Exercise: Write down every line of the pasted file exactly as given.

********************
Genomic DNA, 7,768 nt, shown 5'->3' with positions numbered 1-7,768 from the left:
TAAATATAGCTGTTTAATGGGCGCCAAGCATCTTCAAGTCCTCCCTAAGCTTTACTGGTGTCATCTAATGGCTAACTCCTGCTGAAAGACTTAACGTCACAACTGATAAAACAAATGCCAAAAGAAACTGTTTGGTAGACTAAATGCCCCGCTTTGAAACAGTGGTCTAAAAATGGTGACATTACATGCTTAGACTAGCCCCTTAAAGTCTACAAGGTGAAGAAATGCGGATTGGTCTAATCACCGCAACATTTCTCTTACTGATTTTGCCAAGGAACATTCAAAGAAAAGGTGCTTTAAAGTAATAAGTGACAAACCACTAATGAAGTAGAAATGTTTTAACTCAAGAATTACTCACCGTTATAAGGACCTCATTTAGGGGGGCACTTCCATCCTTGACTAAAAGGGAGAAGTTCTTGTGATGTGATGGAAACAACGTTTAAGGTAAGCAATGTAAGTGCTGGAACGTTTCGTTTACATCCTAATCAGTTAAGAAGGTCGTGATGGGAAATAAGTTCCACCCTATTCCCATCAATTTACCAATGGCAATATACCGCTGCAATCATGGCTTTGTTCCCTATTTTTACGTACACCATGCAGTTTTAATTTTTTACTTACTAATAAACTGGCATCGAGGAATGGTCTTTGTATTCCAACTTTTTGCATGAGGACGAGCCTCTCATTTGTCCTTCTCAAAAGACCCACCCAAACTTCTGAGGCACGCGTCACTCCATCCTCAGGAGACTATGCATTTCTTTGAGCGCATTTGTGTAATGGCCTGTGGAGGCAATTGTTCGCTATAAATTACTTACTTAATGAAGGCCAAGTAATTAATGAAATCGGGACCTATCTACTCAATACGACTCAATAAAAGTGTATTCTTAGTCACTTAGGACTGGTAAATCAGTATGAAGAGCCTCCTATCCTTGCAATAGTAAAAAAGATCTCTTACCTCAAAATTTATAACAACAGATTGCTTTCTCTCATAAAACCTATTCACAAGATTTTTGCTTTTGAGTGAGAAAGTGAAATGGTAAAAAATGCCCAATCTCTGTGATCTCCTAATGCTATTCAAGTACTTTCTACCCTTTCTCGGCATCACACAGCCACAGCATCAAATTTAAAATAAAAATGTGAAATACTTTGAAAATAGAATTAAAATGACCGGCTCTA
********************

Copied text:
Genomic DNA, 7,768 nt, shown 5'->3' with positions numbered 1-7,768 from the left:
TAAATATAGCTGTTTAATGGGCGCCAAGCATCTTCAAGTCCTCCCTAAGCTTTACTGGTGTCATCTAATGGCTAACTCCTGCTGAAAGACTTAACGTCACAACTGATAAAACAAATGCCAAAAGAAACTGTTTGGTAGACTAAATGCCCCGCTTTGAAACAGTGGTCTAAAAATGGTGACATTACATGCTTAGACTAGCCCCTTAAAGTCTACAAGGTGAAGAAATGCGGATTGGTCTAATCACCGCAACATTTCTCTTACTGATTTTGCCAAGGAACATTCAAAGAAAAGGTGCTTTAAAGTAATAAGTGACAAACCACTAATGAAGTAGAAATGTTTTAACTCAAGAATTACTCACCGTTATAAGGACCTCATTTAGGGGGGCACTTCCATCCTTGACTAAAAGGGAGAAGTTCTTGTGATGTGATGGAAACAACGTTTAAGGTAAGCAATGTAAGTGCTGGAACGTTTCGTTTACATCCTAATCAGTTAAGAAGGTCGTGATGGGAAATAAGTTCCACCCTATTCCCATCAATTTACCAATGGCAATATACCGCTGCAATCATGGCTTTGTTCCCTATTTTTACGTACACCATGCAGTTTTAATTTTTTACTTACTAATAAACTGGCATCGAGGAATGGTCTTTGTATTCCAACTTTTTGCATGAGGACGAGCCTCTCATTTGTCCTTCTCAAAAGACCCACCCAAACTTCTGAGGCACGCGTCACTCCATCCTCAGGAGACTATGCATTTCTTTGAGCGCATTTGTGTAATGGCCTGTGGAGGCAATTGTTCGCTATAAATTACTTACTTAATGAAGGCCAAGTAATTAATGAAATCGGGACCTATCTACTCAATACGACTCAATAAAAGTGTATTCTTAGTCACTTAGGACTGGTAAATCAGTATGAAGAGCCTCCTATCCTTGCAATAGTAAAAAAGATCTCTTACCTCAAAATTTATAACAACAGATTGCTTTCTCTCATAAAACCTATTCACAAGATTTTTGCTTTTGAGTGAGAAAGTGAAATGGTAAAAAATGCCCAATCTCTGTGATCTCCTAATGCTATTCAAGTACTTTCTACCCTTTCTCGGCATCACACAGCCACAGCATCAAATTTAAAATAAAAATGTGAAATACTTTGAAAATAGAATTAAAATGACCGGCTCTA